Coming back again

What is it about certain things that makes them never get old, even when they’re – on the face of it – aesthetically clunky and visually dull?

I logged into Urban Dead this morning whilst I had a few spare moments between jobs, only to discover my zombie character has stood untouched in a busy part of Malton for more than 8 weeks. That rather unbelievable feat must be some sort of record I think, but I digress…

Next, I joined my UD group’s IRC channel and immediately had that familiar, comforting feeling of being amongst good friends and respectful peers. I suppose it’s something, really, when the most gratifying human interaction of the working day could quite possibly be that which doesn’t involve anything more than reading and responding. Moreover, it happens between a group of people who have never even met each other outside of the digital space. As of the New Year I’ve been online for more than a decade now (a thought I find somewhat intimidating), yet I’m still surprised and pleased by the level of satisfaction gained from being a part of various different digital communities.

I was convinced the novelty of this would have worn off years ago, but still I keep coming back. Not to the same places I did 10+ years ago mind you, which therein I think lies the answer. It’s the breadth of choice – of niche, of infinite specialism – that the Internet can offer up to the user that keeps you coming back. Myself, I’ve been fairly nomadic in where I’ve gone as far as Internet communities go. Once-popular sites still shut down from time to time, forcing their members to move elsewhere for their community fix. Over time though I’ve learnt to recognise these signs, but also recognise in myself just what it is I want from the Internet regarding my different interests. My interest in House music for example is satisfied most completely by just subscribing to a couple of choice podcasts; no need to join forums, doggy-watching threads and lapping up the latest rumour, discussion or speculation. My love of videogames on the other hand is only satisfied by reading and discussing as much as my real-world schedule allows. Nowadays that means I don’t have the time – or inclination, frankly – to mindlessly swallow everything placed before me by two dozen popular gaming sites. I’m more interested in the niche, discussing what makes a great game great for example, with like-minded souls from as wide a spread of cultures as possible.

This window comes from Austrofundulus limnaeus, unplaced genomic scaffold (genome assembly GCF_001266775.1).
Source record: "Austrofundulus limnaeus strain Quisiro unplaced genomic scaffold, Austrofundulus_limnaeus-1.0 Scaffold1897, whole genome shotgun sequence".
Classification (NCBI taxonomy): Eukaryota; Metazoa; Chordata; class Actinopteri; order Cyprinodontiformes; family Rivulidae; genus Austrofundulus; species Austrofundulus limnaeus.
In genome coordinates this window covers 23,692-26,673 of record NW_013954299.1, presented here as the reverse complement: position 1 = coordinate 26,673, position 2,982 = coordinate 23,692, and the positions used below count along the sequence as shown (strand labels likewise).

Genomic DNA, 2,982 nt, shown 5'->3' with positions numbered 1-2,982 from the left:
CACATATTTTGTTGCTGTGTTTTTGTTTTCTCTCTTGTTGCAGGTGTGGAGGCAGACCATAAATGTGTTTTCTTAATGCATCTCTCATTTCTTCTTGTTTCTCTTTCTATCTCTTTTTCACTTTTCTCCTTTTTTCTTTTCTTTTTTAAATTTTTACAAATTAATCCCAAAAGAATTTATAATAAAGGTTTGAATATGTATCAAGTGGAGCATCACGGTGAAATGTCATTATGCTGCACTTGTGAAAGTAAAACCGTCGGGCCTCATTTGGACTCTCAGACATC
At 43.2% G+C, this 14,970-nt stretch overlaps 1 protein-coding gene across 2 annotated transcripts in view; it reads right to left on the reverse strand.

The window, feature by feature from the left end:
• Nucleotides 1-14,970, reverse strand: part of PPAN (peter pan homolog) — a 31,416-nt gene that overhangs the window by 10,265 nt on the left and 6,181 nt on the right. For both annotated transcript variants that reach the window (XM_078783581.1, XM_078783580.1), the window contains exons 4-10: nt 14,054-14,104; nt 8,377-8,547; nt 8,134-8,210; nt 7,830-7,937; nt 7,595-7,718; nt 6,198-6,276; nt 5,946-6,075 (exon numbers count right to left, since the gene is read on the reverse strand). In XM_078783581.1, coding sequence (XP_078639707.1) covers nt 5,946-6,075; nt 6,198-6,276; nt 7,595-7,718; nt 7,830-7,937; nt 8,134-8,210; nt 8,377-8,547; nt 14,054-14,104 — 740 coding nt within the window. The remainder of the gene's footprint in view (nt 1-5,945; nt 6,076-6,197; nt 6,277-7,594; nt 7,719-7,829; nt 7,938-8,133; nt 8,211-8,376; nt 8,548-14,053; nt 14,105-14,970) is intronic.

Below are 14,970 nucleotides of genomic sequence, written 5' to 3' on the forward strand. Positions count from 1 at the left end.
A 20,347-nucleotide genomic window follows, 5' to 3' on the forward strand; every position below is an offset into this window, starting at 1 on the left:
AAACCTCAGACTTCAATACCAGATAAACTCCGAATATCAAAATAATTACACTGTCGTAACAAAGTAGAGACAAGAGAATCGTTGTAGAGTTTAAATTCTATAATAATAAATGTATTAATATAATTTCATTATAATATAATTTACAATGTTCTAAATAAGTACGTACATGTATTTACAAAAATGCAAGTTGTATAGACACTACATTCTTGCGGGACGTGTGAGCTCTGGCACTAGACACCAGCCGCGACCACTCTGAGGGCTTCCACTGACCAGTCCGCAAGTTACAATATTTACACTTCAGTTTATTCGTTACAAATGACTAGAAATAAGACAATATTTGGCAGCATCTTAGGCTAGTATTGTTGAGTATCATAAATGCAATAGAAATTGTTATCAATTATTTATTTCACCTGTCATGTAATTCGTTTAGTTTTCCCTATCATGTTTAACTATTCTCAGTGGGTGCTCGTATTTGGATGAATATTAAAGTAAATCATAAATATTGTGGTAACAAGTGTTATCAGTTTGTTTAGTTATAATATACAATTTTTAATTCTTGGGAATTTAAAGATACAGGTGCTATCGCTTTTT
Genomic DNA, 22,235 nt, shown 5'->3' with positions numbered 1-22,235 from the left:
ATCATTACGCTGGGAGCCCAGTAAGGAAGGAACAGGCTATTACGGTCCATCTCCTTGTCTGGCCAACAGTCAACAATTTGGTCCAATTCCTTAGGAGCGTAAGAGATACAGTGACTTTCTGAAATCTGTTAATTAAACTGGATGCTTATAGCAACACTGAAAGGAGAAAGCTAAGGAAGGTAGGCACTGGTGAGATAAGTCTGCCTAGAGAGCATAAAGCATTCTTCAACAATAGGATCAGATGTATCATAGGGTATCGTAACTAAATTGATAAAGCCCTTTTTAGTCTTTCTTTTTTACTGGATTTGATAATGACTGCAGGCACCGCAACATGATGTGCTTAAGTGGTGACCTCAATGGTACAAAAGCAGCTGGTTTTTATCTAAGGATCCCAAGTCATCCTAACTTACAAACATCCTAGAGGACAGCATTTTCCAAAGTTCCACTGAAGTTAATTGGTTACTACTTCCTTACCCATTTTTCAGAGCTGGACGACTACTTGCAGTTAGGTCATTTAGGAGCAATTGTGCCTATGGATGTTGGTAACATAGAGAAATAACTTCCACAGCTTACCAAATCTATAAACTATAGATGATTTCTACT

It’s the viewpoint of others that interests me most, because I think that’s what truly informs your own standing in the world; true appreciation of what’s around you, understanding it and then building upon your own feelings in these matters to take into account a broader spectrum of “what matters”.

So why do I keep coming back? It’s simple really — self-improvement.

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